After nine years of unprecedented peacetime economic hardship, Greece exits its IMF bailout programme on August 20. So ends a series of three bailouts organised by the so-called troika of the IMF, European Central Bank and European Commission. A total of €336 billion was lent to Greece in the wake of the financial crisis, to stop it defaulting on its national debt, with approximately €300 billion used so far.
What’s more, over 90% of the funds were not directed toward investment projects, but went on servicing Greece’s national debt. And the financial aid was provided on the basis of severe cuts to spending – a harsh regime of austerity.
It had tragic results. A quarter of Greece’s 2009 economic output has been wiped out, 20% of its workforce is out of work, and youth unemployment is at about 40%. At the height of the crisis, in 2014-15, unemployment reached a staggering 27%, with youth unemployment exceeding 50%.
The strict nature, implementation and dramatic social costs of the EU bailouts prompt questions about their effectiveness – and whether they should be used in the future. Greece suffered the most. But bailouts, with strict conditions and severe consequences were meted out to Ireland, Portugal, Spain and Cyprus. The exact nature of the bailouts differed in each country, but they all shared the same draconian nature and rationale.
The IMF, which helped with Greece’s bailout loans, has since admitted that it underestimated the negative effects that austerity would have and the scale of the recession that would ensue. But this is not enough.
The repercussions of the bailouts raise a core question. Whether the eurozone debt crisis was caused by the fiscal profligacy of the countries that were crisis-stricken and needed bailing out? Or whether it was down to deeper issues with the eurozone system as a whole?
There is no concrete answer to this fundamental question. Many observers focus on the aspects of the crisis that fit their particular narrative. For example, there is no doubt Greece and Portugal had overspent for decades before 2010. But politicians in the eurozone’s north focused entirely on fiscal profligacy when assessing the causes of overspending.
Other factors – such as consistently higher military expenditure than the EU average in Greece; the country’s unique geography, which includes 2,000 islands of which 200 are inhabited; the lack of an industrial base, and a political system based on a clientele relationship between the state and its citizens – were completely ignored. For politicians in the fiscally prudent north of the eurozone, tax avoidance and overspending was more than enough to justify the bailouts.
But fiscal laxity was far from the norm in Spain and Ireland. Both countries had very low debt-to-GDP ratios up to 2008 (considerably lower than the EU Maastricht Treaty’s 60% limit) and yet they were subjected to the same draconian bailout provisions.
Some critics of the bailout perceive the crisis to be primarily institutional and so oppose the punishing measures that came with them across the board. They claim that had the European Central Bank acted decisively in 2010 by introducing quantitative easing, the extent of the required cuts would have been significantly reduced, thanks to the extra liquidity.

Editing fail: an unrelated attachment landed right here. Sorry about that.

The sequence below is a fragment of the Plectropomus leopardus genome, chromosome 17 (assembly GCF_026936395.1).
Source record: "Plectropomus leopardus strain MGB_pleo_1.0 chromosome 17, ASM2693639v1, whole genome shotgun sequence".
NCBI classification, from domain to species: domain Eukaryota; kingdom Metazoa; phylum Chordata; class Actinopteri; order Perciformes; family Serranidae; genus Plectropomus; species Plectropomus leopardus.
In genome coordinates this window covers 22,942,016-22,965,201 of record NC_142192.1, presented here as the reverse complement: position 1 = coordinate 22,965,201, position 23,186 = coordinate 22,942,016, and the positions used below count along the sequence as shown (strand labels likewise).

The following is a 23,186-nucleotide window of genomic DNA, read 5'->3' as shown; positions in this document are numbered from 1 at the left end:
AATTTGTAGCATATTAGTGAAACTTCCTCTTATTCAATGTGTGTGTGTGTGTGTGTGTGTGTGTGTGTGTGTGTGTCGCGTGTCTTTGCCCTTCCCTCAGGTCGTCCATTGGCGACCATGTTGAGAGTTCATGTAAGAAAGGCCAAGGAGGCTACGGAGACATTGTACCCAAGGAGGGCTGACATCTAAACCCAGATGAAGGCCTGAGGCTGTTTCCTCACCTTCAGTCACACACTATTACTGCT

And despite Greece’s obvious need for extra liquidity from 2010-15, it was the only eurozone country to be excluded from the European Central Bank’s quantitative easing policy from 2015-18. The ECB’s intervention in 2010 could have mitigated the effects of the cuts and ultimately made the recession less severe, as was the case in Ireland and Portugal.
The way forward
Somehow, the eurozone has survived the experience of the bailouts and remains intact. But the lack of consensus over the causes of the crisis makes it difficult for the eurozone to move forward in the best way possible.
Alongside a central fiscal authority to oversee the budgets of all eurozone countries (in effect, a eurozone finance ministry that would take considerable time and effort to establish as it would have to aggregate national preferences over taxation and spending), the eurozone urgently needs a complete banking union to prevent future crises. This would involve a pan-eurozone deposit guarantee scheme. Had such a scheme existed in 2008, depositors would not have had the incentive to move their assets from one eurozone country to another when the crisis hit, thereby exacerbating it.
Attempts to create such a union over the last five years have stalled. Eurozone countries like Germany, the Netherlands, Austria and Finland want depositors to participate in bank bailouts, as in the case of Cyprus in 2013, as a means of preventing the need to nationalise banks and their liabilities. The authorities in these countries fear that it would be their taxpayers that would be called upon to bail out banks in southern eurozone countries, in particular Italy where economic crisis looms.
This is a perfectly rationale argument. But so is the southern eurozone authorities’ point, that it is very difficult to maintain sufficient liquidity in their banking sectors in the absence of such a banking union, as the mere suspicion of financial difficulty or political instability could precipitate abrupt and massive flows of capital out of their countries. Hence the current deadlock.
Yet a banking union is the best way to boost confidence in the eurozone and make it less prone to economic shocks that it may find difficult to withstand, let alone to absorb. Greece has taught us this much.